But there’s an interesting and sordid twist on the Dutch “St. Nick” tradition. It’s that Sinter Class was accompanied by a Black Moor named Zwarte Piet. When Sinter Klass visited the “nice” children, they received treats and reward. However, when he came to the homes of “naughty” children , they were kidnapped and removed to Spain (by Zwarte Piet) in a gunny sack, then sold into Muslim slavery.
It’s why Dutch boys (who obviously were more “naughty”) slept with a pocket knife on Christmas Eve. It was their only way to escape from the sack of Zwarte Piet. But it’s also why Santa carries his toys in a large sack. As the “treats” were removed for the good children, it created room for the “naughty” ones to be whisked away to slavery. A bit creepy, I know, but that’s the reason. Thank you Dutch parents.

Thankfully, the English focused less on St. Nicholas gift-giving and more on the feasting of Christmas.

The Anglo-Saxon Christmas was about pleasure…particularly feasting on food. And nobody feasted better than King Henry VIII. During his reign the Christ Mass “holy day” devolved into a Mardi Gras that completely lost the reason for the season. The Twelve Days of Christmas were for hard partying, gambling, dancing, sexual promiscuity, drinking (wassail was a spiced beer) and getting into trouble. It still retained a gift-giving aspect (as the traditional carol “The Twelve Days of Christmas” indicates) but there was little to no religious factor.
This English holiday also separated the rich from the poor…a theme Charles Dickens framed in his story about Scrooge and Tiny Tim (“A Christmas Carol”). It’s a theme that a hundred years later will find a new twist in the 1947 Frank Capra movie “It’s a Wonderful Life.” If you don’t have wealth, you might as well be dead.

All this Anglo bawdiness, however, created a problem for a certain group of English Christians known as the Separatists  and Puritans.

When these religious parties migrated to “New England” to create a better society, their first order of business was to outlaw Christmas (as well as Halloween) in their new American home. In 1659, the Puritans levied a five shilling fine to anyone caught celebrating Christmas. Even though many old English Christmas traditions had been transported to their “New England” home, the Puritans weren’t going to let them root. On Christmas Day in 1712, the Rev. Cotton Mather preached there was no place for the English Christmas, any more than there was room for a Greek orgy or a Muslim holy day:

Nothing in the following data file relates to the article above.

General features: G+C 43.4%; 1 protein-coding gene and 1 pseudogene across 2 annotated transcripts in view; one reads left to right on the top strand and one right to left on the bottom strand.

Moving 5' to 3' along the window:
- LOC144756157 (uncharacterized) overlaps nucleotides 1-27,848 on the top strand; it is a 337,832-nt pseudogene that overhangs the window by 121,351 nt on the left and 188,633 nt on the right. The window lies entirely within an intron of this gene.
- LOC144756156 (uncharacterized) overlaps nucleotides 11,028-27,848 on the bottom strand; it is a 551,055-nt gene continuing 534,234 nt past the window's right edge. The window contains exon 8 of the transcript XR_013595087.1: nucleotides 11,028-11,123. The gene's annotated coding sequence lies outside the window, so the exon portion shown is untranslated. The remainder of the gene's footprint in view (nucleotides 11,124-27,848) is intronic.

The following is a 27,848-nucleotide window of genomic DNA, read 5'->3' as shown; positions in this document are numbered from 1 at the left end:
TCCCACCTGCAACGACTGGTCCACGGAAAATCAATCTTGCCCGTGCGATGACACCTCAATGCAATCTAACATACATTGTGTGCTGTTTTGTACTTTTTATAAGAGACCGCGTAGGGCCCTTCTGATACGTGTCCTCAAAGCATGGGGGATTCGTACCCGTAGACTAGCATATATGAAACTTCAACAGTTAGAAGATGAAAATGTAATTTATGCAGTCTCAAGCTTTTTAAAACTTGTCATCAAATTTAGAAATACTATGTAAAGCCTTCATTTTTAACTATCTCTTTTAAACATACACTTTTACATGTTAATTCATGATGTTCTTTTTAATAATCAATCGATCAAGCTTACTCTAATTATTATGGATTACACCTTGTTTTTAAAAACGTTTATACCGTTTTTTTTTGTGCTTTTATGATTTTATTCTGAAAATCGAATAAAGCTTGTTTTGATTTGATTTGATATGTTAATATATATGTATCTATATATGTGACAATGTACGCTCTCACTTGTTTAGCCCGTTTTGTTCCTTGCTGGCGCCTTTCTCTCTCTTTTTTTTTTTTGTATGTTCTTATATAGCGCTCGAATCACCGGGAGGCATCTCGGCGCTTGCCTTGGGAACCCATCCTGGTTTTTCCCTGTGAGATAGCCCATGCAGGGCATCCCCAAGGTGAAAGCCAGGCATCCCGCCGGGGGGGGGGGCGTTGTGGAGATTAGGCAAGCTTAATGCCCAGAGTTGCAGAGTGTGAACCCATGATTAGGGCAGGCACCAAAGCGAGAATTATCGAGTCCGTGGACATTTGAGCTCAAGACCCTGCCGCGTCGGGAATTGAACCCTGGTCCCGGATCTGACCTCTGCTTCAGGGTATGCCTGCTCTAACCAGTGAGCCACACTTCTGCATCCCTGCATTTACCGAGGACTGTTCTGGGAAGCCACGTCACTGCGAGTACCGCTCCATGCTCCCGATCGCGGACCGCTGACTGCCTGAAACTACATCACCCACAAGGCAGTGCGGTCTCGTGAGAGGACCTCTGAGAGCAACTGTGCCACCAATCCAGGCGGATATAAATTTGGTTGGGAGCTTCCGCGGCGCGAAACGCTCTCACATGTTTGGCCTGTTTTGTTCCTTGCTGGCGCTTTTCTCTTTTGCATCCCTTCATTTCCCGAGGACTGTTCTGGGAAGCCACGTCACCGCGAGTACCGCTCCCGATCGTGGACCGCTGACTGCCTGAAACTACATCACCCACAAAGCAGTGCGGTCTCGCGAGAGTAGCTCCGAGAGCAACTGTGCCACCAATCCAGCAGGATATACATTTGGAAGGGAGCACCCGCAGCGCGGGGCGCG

Can you in your conscience think, that our Holy Savior is honored by Mad Mirth, by long Eating, by hard Drinking, by lewd Gaming, by rude Reveling; by a Mass fit for none but a Saturn or a Bacchus, or the Night of a Mahometan (Muslim) Ramadan? You cannot possibly think so!
The Puritan ethic was strong in early America. Consequently, both Christmas and Halloween celebrations were suppressed until the mid-1800s. It would take other Europeans from different countries and traditions to breathe new life into both holidays. The Irish were primarily responsible for rescuing Halloween (a shortened Irish way to say “Hallowed Evening”) and the Dutch were the ones who kept Christmas alive in America.

America will eventually prove the great melting pot for all St. Nicholas (Kris Kringle, Sinter Klass) traditions.

However, a new American “Santa Claus” would emerge in the 1800s. And this new Kris Kringle was a marketing genius, Hollywood star and mall icon by the end of the 20th century. America was going to create its own spin on old St. Nick…and thanks to movies, radio television, cartoons, and Coca-Cola…it might be enough to make the original St. Nicholas roll over in his grave.